Wednesday, November 6, 2013

Penn Secular Society Sign Vandalized

Running a secular group at an institution like the University of Pennsylvania has a few unique challenges. Unlike many schools across the US where secular groups are outcast and face opposition at every turn on religious grounds, at UPenn groups like the Christian Association, the interfaith group PRISM, and most of all the Chaplain's office have been our greatest outside supporters. Groups that would oppose us tend to keep to themselves. Penn has such a diverse religious life that most people have become extra accommodating to people of other beliefs, and I'm glad they've begun to include non-believers in that umbrella.

All of this love and support can be a burden as well when it comes time to ask the hard questions some of our members want to ask our classmates. Questions like "what good is faith?" Or "why do you put so much value on a book that supports slavery?"

This culture of interfaith cooperation is naturally resistant to any cross examination. Certain venues do exist for this type of discussion, but most are Christian organizations like InterVarsity, Cru, and Veritas Forum which have varying degrees of evangelistic missions.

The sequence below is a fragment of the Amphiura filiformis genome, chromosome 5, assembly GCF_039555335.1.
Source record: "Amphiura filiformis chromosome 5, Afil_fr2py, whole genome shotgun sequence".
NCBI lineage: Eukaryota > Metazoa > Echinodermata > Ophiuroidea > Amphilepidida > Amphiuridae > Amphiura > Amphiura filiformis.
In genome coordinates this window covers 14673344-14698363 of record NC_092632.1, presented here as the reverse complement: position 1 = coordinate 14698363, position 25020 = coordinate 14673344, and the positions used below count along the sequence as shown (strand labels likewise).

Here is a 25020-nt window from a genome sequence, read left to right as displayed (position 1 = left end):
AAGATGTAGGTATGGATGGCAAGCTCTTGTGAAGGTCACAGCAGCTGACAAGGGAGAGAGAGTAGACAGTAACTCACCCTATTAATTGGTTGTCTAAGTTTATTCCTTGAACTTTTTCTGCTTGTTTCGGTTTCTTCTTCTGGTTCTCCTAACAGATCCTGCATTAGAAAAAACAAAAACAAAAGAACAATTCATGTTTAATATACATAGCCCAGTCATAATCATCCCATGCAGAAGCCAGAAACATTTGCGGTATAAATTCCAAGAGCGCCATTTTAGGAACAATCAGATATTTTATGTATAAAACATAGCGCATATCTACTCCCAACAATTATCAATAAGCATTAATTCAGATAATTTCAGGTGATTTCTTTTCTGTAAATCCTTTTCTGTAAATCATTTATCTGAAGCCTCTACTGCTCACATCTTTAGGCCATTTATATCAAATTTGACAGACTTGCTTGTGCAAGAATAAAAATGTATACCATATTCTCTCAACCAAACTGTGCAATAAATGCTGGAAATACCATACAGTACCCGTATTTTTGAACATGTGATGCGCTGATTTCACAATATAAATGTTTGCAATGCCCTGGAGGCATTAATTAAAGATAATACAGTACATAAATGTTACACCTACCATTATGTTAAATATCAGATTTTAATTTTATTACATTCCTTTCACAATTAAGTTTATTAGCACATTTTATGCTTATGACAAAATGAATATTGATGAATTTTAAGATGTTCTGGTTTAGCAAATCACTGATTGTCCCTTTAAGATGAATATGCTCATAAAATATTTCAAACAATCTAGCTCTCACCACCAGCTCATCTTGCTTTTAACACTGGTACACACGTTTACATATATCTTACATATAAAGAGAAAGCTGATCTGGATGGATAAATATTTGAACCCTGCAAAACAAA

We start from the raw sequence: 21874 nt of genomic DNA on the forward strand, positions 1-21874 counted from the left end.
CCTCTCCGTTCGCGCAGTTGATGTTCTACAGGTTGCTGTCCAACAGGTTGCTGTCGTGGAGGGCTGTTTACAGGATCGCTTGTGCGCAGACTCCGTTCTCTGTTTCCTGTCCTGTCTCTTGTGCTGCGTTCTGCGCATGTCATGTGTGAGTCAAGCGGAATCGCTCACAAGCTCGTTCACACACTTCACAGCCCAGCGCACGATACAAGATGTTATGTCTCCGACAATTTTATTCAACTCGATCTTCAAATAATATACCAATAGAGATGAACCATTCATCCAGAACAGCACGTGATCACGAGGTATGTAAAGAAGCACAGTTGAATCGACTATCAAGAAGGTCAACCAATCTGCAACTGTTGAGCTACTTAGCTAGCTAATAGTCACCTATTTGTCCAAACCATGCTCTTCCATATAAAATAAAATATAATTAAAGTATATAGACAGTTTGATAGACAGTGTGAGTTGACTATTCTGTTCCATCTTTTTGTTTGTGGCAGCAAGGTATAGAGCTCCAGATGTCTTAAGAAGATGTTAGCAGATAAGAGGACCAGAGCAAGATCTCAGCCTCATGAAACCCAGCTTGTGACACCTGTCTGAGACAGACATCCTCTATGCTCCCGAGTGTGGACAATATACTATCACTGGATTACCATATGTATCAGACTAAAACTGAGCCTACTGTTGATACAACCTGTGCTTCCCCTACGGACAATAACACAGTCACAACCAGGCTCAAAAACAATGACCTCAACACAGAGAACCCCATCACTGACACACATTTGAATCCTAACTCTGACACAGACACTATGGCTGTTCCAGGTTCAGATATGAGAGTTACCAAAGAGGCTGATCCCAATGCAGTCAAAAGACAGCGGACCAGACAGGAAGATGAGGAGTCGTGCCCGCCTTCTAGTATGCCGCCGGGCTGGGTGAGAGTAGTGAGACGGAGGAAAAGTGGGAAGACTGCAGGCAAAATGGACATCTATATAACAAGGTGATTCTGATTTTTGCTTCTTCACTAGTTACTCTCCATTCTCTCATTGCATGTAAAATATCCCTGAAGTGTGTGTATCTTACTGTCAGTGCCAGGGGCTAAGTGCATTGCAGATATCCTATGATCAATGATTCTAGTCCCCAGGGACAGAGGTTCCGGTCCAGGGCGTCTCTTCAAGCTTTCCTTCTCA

Last week, the Penn Secular Society attempted to strike a balance by appealing to common ground. On the main campus walk, the PSS banner proudly displayed a partial list of "Gods you probably don't believe in."

On the right side in soft, non-pushy writing sat the lingering question: "so what's one more?"

We reasoned that this would be inoffensive enough to our religious classmates (seeing as we stuck with Gods no longer widely worshiped today), yet it would encourage people to think about their beliefs in a hopefully new way.

Apparently, not everyone felt that way.

It's hard to see in the picture, but by the end of the week someone had torn down page one and thrown coffee on the middle of the banner. The banner's fine, but very sticky.

When the vandalism came up at the next meeting, the unanimous decision amongst those present was to respond with something a little more provocative. We decided to go with some popular Abrahamic holy books' views on women. Three verses were selected and quoted without commentary, followed by a message:

"Do you dislike this display? Please don't deface our banner - find us on Facebook and tell us why."

Not 5 hours had gone by when we noticed someone hadn't read the instructions:

So in a new record for Penn Secular Society, someone has thrown soup on our 5 day long banner campaign less than 5 hours into the week.

We've decided to not clean the banner this time, in the hopes that passers by will take notice of the vandalism and hopefully learn something.

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